How to tell if going to Harvard or Wharton (where grads bank well over $175k a year) is really worth it, and how you could end up buried in debt
You don’t need to be a finance major to judge the payoffs of getting an MBA.
Two hundred thousand Americans have graduated from MBA programs in the US each year since 2010 — and the costs for such programs can reach as much as $130,000 in tuition alone. Those coming from prestigious programs like the University of Pennsylvania, Columbia, Stanford, and Harvard, stand poised to rake in salaries of well over $175,000 three years after graduation, according to a new analysis from lending and wealth management advisory Social Finance (SoFi, for short).
SoFi examined 60,000 student loan refinancing applications to determine which MBA programs churn out the highest earners, and which produce grads who are mired in student debt. Such loan burdens can subsist for decades.
According to SoFi, these are the top 10 business schools, ranked by average salary three years after graduation:
1. University of Pennsylvania (Wharton School of Business): $224,034
2. Columbia University: $189,295
3. Stanford University: $186,534
4. Harvard University: $184,463
5. University of California, Berkeley: $171,270
6. Dartmouth College: $169,498
7. Northwestern University: $167,770
8. Cornell University: $167,544
9. University of Chicago: $166,215
10. Massachusetts Institute of Technology: $165,666
For context, the average salary for all MBA graduates nationwide is $109,992.
Joseph Vijay Ingam, the head admissions consultant at SOSAdmissions.com and an MBA holder from UCLA, explained that the salary differentials amount less to the schools’ reputations or teaching quality (they’re all excellent, he noted), and more to other factors.
“Certain schools with nonprofit management programs — [like Stanford] — have slightly lower salaries,” Vijay Ingam told Moneyish. “Schools like Wharton who have extremely strong finance [backgrounds] are going to have higher salaries.”
“That doesn’t necessarily mean that if I was a finance grad at Stanford or Harvard that I would make less money on average than a finance grad at Wharton,” he added. His interpretation suggests that the students who graduate from programs specializing in areas correlated with lower earning potentials could have lowered the averages in SoFi’s data, explaining the salay spread.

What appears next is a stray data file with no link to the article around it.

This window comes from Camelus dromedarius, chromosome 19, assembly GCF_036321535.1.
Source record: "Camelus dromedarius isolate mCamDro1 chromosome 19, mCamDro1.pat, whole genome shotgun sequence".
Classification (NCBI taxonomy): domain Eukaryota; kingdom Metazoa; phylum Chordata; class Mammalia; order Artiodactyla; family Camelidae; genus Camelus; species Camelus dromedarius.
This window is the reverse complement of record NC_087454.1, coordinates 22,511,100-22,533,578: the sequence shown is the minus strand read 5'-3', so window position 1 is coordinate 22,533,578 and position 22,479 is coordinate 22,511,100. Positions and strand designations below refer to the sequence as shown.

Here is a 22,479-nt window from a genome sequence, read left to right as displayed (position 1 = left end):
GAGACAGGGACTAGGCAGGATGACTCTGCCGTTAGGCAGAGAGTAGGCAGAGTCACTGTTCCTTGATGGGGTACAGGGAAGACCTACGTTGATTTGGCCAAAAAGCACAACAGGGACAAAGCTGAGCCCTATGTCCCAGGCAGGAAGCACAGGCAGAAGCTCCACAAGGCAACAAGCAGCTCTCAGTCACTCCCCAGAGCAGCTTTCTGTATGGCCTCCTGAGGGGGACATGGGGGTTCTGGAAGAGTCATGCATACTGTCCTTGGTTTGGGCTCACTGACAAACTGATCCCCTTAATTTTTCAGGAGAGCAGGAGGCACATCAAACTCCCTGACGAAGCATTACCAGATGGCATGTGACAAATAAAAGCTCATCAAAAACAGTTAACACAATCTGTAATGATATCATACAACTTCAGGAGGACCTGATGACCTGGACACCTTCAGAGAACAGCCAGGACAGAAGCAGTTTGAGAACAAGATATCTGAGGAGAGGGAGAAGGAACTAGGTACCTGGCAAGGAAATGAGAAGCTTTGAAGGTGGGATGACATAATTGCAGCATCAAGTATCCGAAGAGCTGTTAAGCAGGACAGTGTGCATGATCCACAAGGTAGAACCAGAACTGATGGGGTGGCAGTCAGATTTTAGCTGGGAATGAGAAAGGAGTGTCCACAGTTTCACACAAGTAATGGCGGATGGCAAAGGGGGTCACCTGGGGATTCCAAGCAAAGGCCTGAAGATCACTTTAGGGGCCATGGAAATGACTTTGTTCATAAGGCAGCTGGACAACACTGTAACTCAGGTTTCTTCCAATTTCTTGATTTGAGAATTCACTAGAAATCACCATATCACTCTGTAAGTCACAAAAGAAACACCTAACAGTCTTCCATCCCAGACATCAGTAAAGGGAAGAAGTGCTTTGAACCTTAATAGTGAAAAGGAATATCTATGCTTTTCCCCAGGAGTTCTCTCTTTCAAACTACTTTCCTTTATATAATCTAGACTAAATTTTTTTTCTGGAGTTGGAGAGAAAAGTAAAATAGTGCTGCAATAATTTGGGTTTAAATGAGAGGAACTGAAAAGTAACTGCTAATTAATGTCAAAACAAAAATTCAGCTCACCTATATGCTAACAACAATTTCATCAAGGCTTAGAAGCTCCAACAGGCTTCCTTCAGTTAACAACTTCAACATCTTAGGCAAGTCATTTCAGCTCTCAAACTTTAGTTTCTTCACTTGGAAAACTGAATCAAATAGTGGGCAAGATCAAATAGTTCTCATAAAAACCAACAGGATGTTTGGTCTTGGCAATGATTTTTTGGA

While many of their average salaries are impressive, some programs offer a better bang for your buck than others — that is, the programs with the highest earning threshold and lowest average debt could be the most appealing for those who want to shave down the many years it takes to pay off student loans.
These 10 programs have the best salary-to-debt ratio in the US:
1. University of Wisconsin-Madison: Avg. salary = $122,532; avg. debt = $52,568
2. Brigham Young University: Avg. salary = $114,559; avg. debt = $50,224
3. Harvard University: Avg. salary = $184,463; avg. debt = $83,337
4. Stanford University: Avg. salary = $186,534; avg. debt = $85,443
5. Villanova University: Avg. salary = $136,464; avg. debt = $63,014
6. University of Pittsburgh: Avg. salary = $149,157; avg. debt = $71,471
7. Loyola University, Maryland: Avg. salary = $122,915; avg. debt = $59,029
8. North Carolina State University: Avg. salary = $92,184; avg. debt = $46,140
9. University of Florida: Avg. salary = $110,942; avg. debt = $56,035
10. University of Houston: Avg. salary = $105,476; avg. debt = $54,308
For the record, the average debt held by MBA grads, according to SoFi, is $74,707, three years after graduation.
In spite of these financial considerations, Vijay Ingam said that prospective MBA students should pay attention to three factors: What they want to achieve professionally from business school; the networking opportunities offered by these programs; and the difficulty underscoring acceptance at these highly selective schools.
In Vijay Ingam’s view, if you’re gunning for a career on Wall Street, your best bets would be programs like Wharton at UPenn, the Booth School of Business at UChicago, and the University of Texas, Austin. If your interests are more technical, you might be better aligned with business programs at Stanford and UC Berkeley, the Northern California enclaves for “digital entrepreneurship,” as he put it. But, he cautioned, that’s not to say that graduates from any of the other programs aren’t positioned to do equally well.
“The truth is, a finance grad from any of these schools is going to have great opportunities; a nonprofit grad from any of these schools is going to have great opportunities,” he speculated.
Finally, Vijay Ingam concluded: “Don’t forget the importance of financial aid in the decision. Wharton may have the best finance program in the world, but if the University of Chicago makes your day and gives you a great financial package, you’ll oftentimes end up going to your third or fourth choice just because it’s worth your while.”
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